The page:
Commissary Director Talks COVID-19 Response, Modernization, and More

Commissary Director Talks COVID-19 Response, Modernization, and More
Photo by Kevin Robinson/Defense Commissary Agency

The new director of the Defense Commissary Agency (DeCA) is unusually candid on the importance of delivering the commissary benefit since he grew up as an Army brat -- the son of an E-8 whose family benefited from the commissary.

 

“You save a quarter on every dollar when you shop at the commissary,” William Moore said during a spring meeting with The Military Coalition, a group of military and veterans groups (MOAA serves as a co-chair) representing a combined 5.5 million-plus membership. Moore, who was tapped in July 2020 to take over for Rear Adm. Robert Bianchi, USN (Ret), said he is proud of this purposeful work, and is dedicated to delivering the benefit and cost savings to the uniformed services community.  

 

Battling COVID-19

As lessons learned are analyzed from the COVID-19 pandemic response, the commissary has proven a bright spot, with a support structure that performed well under stress. The commissary system was quick to adopt safety, screening, and cleaning standards that provided confidence in the shopping experience.

 

DeCA’s robust supply chain and inventory process ensured goods continued to reach shelves, even when there was a shortage of essentials, like toilet paper, early in the COVID-19 epidemic. Some regions still struggled with shortages despite the robust supply chain. For those stationed overseas, when COVID measures created a shipping backlog, DeCA was able to airlift produce and frozen goods to distant commissaries where local foreign grocery stores are sparse and expensive.

 

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Some MOAA members found difficulty gaining access to military installations to use their commissary benefit last year, as some installations barred retirees temporarily to protect the health of servicemembers and their families. DeCA became an advocate for the retiree community, explaining to installation commanders the importance of delivering the benefit and of authorizing entry at the gate for commissary customers.

 

“Every patron had to earn this benefit,” Moore said, “and we should be their grocery store of choice.”

 

The commissary value proposition is not just savings but also safety. The institution is replete with military inspections and dietitians who guide inventory.

 

Bringing Back Lost Customers

Although commissary revenue was up significantly in 2020, Moore acknowledges revenue has been dwindling since 2012. He also notes that 2012 was the year that DeCA was directed to close its outreach office and would like to reintroduce a virtual patron council. Initiatives to reconnect with lost customers include embracing modern curbside pickup and delivery, and adapting to the transition in demographics where convenience and time are valued higher than cost savings. These outreach efforts may have particular value as some families have reported a loss of trust in the privatized housing partnership on base, which has influenced many families to live farther away from installations.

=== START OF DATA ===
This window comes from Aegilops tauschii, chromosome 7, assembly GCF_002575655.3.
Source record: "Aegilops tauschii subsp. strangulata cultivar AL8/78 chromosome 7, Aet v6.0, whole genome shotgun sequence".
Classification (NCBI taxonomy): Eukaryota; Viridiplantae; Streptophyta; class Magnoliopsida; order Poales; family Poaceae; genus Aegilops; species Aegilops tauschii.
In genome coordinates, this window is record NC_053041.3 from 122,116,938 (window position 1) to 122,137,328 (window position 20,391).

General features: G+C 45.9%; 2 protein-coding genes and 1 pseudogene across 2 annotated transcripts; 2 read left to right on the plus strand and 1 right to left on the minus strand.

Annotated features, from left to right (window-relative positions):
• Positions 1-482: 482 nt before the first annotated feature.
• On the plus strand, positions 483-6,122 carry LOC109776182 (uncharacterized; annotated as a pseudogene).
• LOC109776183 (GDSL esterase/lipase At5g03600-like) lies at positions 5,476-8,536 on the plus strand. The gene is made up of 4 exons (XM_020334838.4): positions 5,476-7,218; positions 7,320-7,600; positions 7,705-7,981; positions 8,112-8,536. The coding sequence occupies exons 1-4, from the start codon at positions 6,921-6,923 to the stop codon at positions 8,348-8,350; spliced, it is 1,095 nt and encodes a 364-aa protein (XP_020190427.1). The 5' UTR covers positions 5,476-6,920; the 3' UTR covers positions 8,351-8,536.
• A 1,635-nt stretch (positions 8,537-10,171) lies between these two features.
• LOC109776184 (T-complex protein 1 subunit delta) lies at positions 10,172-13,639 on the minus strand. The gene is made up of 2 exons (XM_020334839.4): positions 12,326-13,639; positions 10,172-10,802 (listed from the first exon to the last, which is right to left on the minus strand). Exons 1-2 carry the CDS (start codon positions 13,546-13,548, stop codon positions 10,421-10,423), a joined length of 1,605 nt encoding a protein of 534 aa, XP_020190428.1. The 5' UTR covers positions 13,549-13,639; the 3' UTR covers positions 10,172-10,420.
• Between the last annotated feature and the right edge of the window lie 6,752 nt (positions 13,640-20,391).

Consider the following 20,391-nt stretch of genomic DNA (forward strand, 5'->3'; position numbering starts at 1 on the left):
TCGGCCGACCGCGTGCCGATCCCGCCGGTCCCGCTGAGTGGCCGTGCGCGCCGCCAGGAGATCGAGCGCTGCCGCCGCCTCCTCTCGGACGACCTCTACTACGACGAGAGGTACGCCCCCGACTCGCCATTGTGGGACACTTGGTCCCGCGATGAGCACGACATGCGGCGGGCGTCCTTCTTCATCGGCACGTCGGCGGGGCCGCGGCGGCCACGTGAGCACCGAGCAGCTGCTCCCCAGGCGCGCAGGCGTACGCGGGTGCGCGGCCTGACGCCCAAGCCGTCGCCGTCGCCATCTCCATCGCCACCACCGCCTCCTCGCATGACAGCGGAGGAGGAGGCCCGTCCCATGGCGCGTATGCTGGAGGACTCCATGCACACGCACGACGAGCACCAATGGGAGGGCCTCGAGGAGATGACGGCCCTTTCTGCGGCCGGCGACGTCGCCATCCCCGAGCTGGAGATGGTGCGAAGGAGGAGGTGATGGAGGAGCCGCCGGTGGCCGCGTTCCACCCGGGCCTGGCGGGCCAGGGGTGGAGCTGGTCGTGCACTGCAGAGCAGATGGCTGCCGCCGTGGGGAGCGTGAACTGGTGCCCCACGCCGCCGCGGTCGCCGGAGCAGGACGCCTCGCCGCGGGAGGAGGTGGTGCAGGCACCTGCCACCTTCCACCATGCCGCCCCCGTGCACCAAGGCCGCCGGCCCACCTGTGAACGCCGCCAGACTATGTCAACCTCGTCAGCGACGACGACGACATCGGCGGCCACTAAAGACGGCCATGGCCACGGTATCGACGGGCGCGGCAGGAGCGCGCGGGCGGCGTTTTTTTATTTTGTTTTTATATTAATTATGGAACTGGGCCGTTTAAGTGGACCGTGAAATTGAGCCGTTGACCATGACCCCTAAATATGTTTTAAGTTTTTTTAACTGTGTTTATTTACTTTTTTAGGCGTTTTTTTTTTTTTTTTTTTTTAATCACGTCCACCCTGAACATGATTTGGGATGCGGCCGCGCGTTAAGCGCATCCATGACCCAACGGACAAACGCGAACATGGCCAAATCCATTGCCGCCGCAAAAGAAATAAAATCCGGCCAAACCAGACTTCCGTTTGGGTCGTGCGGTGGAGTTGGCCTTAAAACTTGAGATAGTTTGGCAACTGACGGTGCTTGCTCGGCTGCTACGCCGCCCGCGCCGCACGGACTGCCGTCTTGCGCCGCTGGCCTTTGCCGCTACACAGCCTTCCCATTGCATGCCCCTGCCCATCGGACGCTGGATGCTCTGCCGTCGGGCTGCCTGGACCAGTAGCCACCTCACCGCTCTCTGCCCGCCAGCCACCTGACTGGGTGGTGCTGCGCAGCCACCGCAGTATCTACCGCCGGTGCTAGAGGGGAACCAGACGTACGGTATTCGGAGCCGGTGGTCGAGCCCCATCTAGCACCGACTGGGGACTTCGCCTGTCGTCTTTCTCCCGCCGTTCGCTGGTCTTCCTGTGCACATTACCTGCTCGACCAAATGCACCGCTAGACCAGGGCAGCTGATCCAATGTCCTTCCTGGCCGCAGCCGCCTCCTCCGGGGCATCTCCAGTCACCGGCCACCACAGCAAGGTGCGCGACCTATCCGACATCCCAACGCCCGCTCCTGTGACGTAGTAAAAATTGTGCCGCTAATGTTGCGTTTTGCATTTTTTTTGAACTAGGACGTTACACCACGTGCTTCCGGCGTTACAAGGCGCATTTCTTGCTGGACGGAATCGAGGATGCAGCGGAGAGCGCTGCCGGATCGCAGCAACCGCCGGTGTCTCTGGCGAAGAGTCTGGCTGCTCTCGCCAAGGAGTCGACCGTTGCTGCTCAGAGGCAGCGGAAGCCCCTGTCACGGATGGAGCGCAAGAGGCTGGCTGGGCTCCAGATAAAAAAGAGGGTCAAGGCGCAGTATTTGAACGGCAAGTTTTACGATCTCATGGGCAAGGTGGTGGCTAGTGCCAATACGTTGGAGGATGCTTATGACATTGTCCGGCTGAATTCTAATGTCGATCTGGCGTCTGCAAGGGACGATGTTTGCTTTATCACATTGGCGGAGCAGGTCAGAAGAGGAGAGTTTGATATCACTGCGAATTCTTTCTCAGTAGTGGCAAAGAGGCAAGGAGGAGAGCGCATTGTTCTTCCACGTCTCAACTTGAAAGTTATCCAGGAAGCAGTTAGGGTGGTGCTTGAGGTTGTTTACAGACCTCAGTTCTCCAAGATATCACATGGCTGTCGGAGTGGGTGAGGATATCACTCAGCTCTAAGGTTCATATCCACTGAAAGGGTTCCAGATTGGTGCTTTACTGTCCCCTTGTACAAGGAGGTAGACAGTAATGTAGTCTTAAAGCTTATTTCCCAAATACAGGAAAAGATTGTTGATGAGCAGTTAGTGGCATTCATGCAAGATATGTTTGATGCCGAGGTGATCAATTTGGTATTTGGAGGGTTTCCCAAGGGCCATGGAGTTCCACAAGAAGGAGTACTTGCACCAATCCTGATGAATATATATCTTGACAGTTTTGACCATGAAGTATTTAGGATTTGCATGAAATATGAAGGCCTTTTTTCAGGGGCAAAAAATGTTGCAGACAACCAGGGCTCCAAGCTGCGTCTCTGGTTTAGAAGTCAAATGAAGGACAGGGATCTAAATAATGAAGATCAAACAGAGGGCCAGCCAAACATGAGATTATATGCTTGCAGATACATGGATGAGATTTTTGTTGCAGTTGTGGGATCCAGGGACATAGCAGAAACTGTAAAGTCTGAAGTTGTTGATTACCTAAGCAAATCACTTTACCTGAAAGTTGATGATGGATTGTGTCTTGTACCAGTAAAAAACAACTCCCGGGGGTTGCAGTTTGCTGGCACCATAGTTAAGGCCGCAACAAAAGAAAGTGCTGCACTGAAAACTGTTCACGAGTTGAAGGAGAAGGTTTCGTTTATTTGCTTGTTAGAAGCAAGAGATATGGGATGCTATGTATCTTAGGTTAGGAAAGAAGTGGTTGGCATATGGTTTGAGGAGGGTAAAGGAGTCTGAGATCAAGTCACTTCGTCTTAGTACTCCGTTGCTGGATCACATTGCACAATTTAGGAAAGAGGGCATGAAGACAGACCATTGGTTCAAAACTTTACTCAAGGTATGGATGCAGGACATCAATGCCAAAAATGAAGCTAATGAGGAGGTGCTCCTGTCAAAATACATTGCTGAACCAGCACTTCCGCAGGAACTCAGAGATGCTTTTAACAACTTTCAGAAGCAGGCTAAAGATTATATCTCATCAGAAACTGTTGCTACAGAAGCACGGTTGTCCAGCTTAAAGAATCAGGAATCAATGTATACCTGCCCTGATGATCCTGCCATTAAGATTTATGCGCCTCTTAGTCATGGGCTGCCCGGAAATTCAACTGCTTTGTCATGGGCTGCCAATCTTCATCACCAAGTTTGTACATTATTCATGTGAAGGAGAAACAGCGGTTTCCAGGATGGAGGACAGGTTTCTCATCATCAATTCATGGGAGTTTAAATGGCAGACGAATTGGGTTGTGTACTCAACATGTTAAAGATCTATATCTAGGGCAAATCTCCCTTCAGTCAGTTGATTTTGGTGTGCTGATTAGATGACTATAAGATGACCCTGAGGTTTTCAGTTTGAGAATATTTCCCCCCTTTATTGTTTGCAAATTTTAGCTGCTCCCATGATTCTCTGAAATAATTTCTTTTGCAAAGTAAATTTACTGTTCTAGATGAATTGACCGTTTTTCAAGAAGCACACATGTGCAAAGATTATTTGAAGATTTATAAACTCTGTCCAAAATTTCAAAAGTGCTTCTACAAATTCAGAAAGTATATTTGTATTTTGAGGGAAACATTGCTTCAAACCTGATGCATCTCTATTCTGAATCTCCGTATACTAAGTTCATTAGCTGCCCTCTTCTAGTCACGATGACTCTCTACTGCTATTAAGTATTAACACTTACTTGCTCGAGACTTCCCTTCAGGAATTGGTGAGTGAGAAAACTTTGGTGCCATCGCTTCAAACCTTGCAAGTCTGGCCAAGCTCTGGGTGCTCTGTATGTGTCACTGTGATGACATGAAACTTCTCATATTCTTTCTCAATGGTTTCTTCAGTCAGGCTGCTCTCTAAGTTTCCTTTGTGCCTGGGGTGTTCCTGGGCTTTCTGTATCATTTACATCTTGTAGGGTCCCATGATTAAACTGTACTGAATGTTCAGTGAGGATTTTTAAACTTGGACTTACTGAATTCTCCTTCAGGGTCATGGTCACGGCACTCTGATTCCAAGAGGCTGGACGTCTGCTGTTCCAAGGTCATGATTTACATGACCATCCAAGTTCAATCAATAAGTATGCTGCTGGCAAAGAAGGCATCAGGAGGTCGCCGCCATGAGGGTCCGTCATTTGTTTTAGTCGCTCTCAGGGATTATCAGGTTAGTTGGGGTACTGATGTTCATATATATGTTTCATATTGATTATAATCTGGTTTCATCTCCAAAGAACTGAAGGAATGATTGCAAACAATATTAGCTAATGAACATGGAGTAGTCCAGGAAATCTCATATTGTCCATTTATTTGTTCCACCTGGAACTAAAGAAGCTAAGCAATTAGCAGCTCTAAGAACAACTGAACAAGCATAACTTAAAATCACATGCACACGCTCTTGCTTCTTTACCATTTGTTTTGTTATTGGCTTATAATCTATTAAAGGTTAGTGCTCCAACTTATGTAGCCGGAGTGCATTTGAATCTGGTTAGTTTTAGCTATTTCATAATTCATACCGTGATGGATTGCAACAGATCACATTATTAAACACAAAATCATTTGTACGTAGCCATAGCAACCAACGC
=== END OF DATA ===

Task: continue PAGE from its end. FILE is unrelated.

[RELATED:  Most Military Commissaries to Start Offering Curbside Pickup Service]

 

The commissary system has retained some inherent strengths with the community. With 64% of the workforce made up of  uniformed service family members or retirees, it carries a personal responsibility to deliver the benefit.

 

The FY 2017 National Defense Authorization Act (NDAA) also authorized modernization that has become popular with customers. Commissary brands such as Freedom’s Choice can provide an impressive savings compared with brand names for items such as olive oil, honey, and spring water. Moore is particularly proud the Freedom’s Choice spring water costs half as much as name brands.

 

However, not all commissary patrons agree with Moore’s assessment. MOAA has heard from some members that the quality of certain Freedom's Choice products doesn’t compare well to store brands at civilian grocery stores. Members also have voiced concerns over the sourcing of some products from China and have requested more prominent country-of-origin labeling on products.

 

Your Feedback Needed

The administration’s recent defense budget request to Congress included a commissary subsidy of over $1.1 billion, on par with support in the past. In the effort to win back customers, DeCA will seek additional funding for manning and e-commerce programs to support a delivery option.  

 

To guide these modernization efforts, it’s important DeCA receives feedback from commissary shoppers and military families. MOAA would like to know what you think about the current state of your commissary benefit:

  • What is the top customer service area where the commissary can improve?
  • What is No. 1 strength of the commissary that you would like to see protected from any changes?
  • If you do not use the commissary, what changes would encourage you to shop there again?

 

Please share your experience by sending an email to legis@moaa.org.  

 

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About the Author

Terry Waters
Terry Waters

Waters manages MOAA's Member Service Center. He earned his bachelor’s degree in Political Science from Arizona State University. Before joining the MOAA team, he worked as a congressional intern for Rep. Don Young.